Debut for science’s shot at informing global development

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Copyright: Flickr/Maria Boehling/opensource.com

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  • The Global Sustainable Development Report will collate disparate scientific advice
  • It aims to give a unified voice to scientists looking to shape global development
  • Crowdsourcing could help to identify emerging concerns and boost Southern input

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Crowdsourcing could help to identify emerging development issues and ensure the global development agenda is more representative of views from the global South, says a prototype of a planned one-stop-shop report compiling science advice for development.

The UN’s Prototype Global Sustainable Development Report lays the foundations for a definitive document, scheduled for 2016, that is intended to give a unified voice to scientists looking to shape development after the Millennium Development Goals end next year.

It follows on from a commitment within the Rio+20 summit outcome document — The Future We Want — to produce a way of improving the science-policy interface by bringing disparate scientific assessments together in one place.
“In 2012 alone, more than 40,000 authors from 2,200 cities around the world published some 150,000 articles on sustainable development,” the report says.

“If a global effort is to be made at the highest level of government to improve sustainable development decision-making, putting all these views in one place will make a big difference”

Richard Roehrl, UN Division for Sustainable Development

Richard Roehrl, senior economic affairs officer for the UN Division for Sustainable Development and lead author of the report, says that the multitude of scientific assessments often serve to dilute their political impact.

“If a global effort is to be made at the highest level of government to improve sustainable development decision-making, putting all these views in one place will make a big difference,” he tells SciDev.Net.

The report explored how best to achieve this by compiling inputs from 291 expert contributors from UN agencies, NGOs, academic institutions and governments, collected through a dedicated task force and meetings. More than 4,000 contributions were made using an online crowdsourcing platform.

The prototype report highlights the need to include the voices of developing world scientists from a wide range of disciplines, as well as local and traditional knowledge.

But it says that “many countries continue to face great capacity constraints in assessing and advancing sustainable development knowledge” as well as giving “relatively low importance to date” to sustainable development.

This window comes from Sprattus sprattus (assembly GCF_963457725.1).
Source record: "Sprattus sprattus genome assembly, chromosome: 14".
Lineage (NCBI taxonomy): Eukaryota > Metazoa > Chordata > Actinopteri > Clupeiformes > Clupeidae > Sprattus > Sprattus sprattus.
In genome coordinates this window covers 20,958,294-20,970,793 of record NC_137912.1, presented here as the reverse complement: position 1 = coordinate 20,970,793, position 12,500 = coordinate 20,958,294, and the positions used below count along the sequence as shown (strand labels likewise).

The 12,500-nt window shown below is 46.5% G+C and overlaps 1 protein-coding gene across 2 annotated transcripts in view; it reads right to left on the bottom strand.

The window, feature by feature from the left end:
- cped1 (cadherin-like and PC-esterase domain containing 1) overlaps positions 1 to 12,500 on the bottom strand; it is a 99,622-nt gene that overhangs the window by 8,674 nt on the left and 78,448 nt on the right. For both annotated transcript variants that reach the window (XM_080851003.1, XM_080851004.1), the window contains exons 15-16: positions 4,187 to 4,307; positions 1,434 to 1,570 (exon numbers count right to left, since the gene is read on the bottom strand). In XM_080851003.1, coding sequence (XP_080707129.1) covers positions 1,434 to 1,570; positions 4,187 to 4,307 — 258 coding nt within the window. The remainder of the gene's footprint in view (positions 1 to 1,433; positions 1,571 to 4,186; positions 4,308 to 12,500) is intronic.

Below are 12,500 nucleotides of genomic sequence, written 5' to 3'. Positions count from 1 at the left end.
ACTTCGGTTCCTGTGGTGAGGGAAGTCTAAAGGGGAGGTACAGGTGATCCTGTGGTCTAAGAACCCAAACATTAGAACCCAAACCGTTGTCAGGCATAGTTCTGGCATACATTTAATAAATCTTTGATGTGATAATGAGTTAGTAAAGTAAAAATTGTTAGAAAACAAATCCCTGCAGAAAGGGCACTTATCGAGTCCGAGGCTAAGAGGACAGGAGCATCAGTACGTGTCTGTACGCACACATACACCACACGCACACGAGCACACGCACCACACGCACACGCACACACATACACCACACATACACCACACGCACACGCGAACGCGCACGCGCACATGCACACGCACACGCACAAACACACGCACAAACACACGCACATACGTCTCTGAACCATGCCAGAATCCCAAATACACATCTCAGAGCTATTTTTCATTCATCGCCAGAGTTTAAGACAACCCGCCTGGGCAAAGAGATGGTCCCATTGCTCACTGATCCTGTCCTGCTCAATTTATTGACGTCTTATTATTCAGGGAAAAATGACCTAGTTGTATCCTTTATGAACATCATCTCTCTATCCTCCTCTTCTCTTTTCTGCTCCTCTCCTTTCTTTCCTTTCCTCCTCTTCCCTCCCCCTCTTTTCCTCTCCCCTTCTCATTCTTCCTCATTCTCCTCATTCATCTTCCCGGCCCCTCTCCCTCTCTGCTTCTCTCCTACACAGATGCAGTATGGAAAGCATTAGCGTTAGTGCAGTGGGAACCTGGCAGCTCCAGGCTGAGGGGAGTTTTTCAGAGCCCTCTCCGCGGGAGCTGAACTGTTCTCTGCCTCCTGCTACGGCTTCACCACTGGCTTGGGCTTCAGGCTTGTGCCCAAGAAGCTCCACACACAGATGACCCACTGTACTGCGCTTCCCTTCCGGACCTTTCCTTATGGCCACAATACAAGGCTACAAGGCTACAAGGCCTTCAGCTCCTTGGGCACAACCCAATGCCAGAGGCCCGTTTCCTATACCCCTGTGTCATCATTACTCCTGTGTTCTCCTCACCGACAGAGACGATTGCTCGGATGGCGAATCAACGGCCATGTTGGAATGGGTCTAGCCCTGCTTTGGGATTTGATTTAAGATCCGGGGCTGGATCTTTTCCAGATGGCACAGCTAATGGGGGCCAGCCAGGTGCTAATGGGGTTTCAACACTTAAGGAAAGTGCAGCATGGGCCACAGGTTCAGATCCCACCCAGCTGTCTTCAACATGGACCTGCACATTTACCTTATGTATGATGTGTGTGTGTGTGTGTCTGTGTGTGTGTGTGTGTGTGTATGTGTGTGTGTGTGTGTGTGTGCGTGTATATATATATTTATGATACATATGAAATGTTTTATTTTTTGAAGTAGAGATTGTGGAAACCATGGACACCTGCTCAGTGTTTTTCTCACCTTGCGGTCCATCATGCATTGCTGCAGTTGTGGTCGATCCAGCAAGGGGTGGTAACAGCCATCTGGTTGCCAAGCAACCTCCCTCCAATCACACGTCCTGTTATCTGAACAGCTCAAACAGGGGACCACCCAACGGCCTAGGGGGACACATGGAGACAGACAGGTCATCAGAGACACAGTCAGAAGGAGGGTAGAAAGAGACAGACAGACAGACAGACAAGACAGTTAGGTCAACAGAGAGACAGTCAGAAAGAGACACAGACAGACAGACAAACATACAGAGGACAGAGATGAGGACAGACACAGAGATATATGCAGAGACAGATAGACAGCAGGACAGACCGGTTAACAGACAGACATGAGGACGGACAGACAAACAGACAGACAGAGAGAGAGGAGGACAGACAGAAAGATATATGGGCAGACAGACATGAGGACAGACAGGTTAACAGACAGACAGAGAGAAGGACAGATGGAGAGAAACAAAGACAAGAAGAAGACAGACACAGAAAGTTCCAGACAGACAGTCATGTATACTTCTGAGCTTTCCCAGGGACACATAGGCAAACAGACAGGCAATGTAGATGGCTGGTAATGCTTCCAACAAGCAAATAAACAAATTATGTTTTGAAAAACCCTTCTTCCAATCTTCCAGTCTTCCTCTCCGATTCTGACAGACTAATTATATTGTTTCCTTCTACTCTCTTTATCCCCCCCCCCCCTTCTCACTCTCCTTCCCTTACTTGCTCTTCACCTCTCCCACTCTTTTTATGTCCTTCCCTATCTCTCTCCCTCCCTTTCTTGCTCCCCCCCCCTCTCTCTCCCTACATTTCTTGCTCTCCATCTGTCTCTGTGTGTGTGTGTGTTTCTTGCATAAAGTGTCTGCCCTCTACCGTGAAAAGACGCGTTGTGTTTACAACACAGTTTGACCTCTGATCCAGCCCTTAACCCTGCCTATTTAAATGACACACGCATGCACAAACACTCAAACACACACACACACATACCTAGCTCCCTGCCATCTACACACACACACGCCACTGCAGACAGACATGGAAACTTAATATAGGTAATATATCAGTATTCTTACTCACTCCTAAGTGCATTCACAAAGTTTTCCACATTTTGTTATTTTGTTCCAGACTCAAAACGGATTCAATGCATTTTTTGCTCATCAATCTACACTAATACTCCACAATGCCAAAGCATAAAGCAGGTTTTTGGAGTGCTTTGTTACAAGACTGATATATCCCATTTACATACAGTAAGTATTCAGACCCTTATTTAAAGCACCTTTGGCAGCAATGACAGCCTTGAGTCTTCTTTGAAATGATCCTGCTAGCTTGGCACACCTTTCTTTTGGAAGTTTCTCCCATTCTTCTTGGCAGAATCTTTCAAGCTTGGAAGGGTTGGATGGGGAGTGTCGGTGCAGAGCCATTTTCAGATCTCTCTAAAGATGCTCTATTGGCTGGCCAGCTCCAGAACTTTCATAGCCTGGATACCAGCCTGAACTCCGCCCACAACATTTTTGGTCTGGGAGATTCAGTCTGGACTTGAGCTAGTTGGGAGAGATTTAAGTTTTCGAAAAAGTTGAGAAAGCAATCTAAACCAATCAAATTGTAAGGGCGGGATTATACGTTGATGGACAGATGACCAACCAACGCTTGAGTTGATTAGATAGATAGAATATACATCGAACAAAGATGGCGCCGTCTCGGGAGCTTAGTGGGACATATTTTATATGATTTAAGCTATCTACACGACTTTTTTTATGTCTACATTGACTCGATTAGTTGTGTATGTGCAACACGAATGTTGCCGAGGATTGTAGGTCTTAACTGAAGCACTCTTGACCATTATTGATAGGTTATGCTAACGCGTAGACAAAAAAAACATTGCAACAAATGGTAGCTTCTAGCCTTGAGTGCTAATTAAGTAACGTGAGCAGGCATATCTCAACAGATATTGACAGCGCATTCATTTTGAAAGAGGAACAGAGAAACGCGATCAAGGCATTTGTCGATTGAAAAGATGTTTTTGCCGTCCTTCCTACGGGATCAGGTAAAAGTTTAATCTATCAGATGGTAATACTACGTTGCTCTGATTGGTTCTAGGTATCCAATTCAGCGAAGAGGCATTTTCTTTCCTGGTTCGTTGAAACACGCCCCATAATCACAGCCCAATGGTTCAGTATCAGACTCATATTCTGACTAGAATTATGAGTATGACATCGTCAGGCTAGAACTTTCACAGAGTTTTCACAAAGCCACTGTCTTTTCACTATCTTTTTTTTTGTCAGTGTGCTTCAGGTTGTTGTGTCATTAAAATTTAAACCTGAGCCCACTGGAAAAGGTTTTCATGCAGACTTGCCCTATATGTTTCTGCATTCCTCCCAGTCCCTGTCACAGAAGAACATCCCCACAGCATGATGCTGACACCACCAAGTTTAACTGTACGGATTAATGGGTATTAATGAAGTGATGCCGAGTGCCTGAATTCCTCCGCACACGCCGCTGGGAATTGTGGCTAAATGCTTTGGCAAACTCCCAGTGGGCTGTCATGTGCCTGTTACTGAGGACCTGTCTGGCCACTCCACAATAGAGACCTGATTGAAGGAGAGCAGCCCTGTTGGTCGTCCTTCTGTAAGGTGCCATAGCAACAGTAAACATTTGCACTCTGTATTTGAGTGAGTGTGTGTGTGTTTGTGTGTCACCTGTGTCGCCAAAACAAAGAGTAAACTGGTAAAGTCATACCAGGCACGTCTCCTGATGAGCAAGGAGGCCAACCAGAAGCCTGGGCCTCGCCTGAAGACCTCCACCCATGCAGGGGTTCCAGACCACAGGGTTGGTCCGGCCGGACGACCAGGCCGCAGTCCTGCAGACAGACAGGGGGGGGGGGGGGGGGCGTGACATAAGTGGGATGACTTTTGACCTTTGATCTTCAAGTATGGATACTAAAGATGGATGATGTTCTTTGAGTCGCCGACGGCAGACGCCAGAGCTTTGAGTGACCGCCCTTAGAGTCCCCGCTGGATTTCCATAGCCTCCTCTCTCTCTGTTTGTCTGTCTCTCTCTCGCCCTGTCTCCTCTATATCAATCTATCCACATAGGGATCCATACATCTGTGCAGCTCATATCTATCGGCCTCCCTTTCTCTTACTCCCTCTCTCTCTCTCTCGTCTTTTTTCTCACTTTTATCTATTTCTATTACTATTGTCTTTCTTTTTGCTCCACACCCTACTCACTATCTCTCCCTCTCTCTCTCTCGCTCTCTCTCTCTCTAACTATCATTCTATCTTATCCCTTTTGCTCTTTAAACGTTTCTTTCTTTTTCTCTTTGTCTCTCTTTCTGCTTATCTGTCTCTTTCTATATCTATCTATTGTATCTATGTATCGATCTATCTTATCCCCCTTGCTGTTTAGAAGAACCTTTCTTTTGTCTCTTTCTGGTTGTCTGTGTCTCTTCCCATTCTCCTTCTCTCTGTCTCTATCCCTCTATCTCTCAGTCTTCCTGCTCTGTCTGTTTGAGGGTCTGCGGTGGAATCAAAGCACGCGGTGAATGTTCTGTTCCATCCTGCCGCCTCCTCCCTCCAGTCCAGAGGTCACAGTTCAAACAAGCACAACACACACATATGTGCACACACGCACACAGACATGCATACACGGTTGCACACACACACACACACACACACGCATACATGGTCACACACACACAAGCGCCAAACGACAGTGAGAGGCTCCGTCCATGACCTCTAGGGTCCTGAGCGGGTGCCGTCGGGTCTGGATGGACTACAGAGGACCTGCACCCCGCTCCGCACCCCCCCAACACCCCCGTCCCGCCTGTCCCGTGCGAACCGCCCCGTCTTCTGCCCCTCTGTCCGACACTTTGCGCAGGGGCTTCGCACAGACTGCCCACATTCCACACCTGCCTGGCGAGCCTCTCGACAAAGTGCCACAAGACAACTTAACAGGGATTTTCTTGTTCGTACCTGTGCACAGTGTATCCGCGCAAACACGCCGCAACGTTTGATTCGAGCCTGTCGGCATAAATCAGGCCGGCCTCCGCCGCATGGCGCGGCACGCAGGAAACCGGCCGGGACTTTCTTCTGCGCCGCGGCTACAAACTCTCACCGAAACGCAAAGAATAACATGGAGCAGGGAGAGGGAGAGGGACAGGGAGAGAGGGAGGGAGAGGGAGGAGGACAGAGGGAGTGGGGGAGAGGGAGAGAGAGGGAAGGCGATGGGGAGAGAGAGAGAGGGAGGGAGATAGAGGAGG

“Major efforts are required to support science capacity in developing countries and to strengthen the institutional mechanisms to support evidence-based policymaking everywhere,” it says.

The report also calls for better technology cooperation to accelerate the transfer and diffusion of environmentally sound technologies, and for the mapping of developing countries’ actual technology needs.

“Technology transfer is happening too slowly to tackle the big sustainable development challenges,” it says. “And technological capabilities in developing countries need to be substantially strengthened if they are to partake actively of the major technological transformations that lie ahead.”

The report discusses various methods that could be used to garner broader scientific input.

While a model that relies on peer-reviewed literature and the views of an elite group of nominated scientists could be used, most contributors agreed the net must be cast wider, it says. This may include not only identifying “scientific consensus but equally to focus on describing differences in view, including from minority groups of scientists”.

Crowdsourcing is a useful tool for gathering opinions from a greater variety of scientists, it says, particularly regarding emerging issues. But protocols will need to be developed to evaluate the quality of such inputs, it says.

Roehrl says the report’s successful use of crowdsourcing itself demonstrates the method’s potential.

“Once we reached out to communities that were not traditionally engaged in the UN process, there was enormous interest,” he adds.

The comprehensive scientific perspective that the final report aims to provide could also play a vital role in monitoring any targets and indicators laid out by the forthcoming set of Sustainable Development Goals, the report says.

But successfully tracking the development agenda’s progress will also require significant capacity building of national statistics offices and the use of technology, such as remote sensing and big data analysis, it says.

Andrew Scott, a research fellow at the Overseas Development Institute think-tank in the United Kingdom, doubts the report will bring much concrete change — apart from helping to monitor sustainable development at a global level.

Focusing efforts at a national level to help governments adapt their national sustainable development plans rather than adding to the pile of international reports that “never make much difference” would give scientists’ efforts much greater impact, he says.

The report was launched last week (1 July) at the High-Level Political Forum on Sustainable Development in New York, United States.

Link to report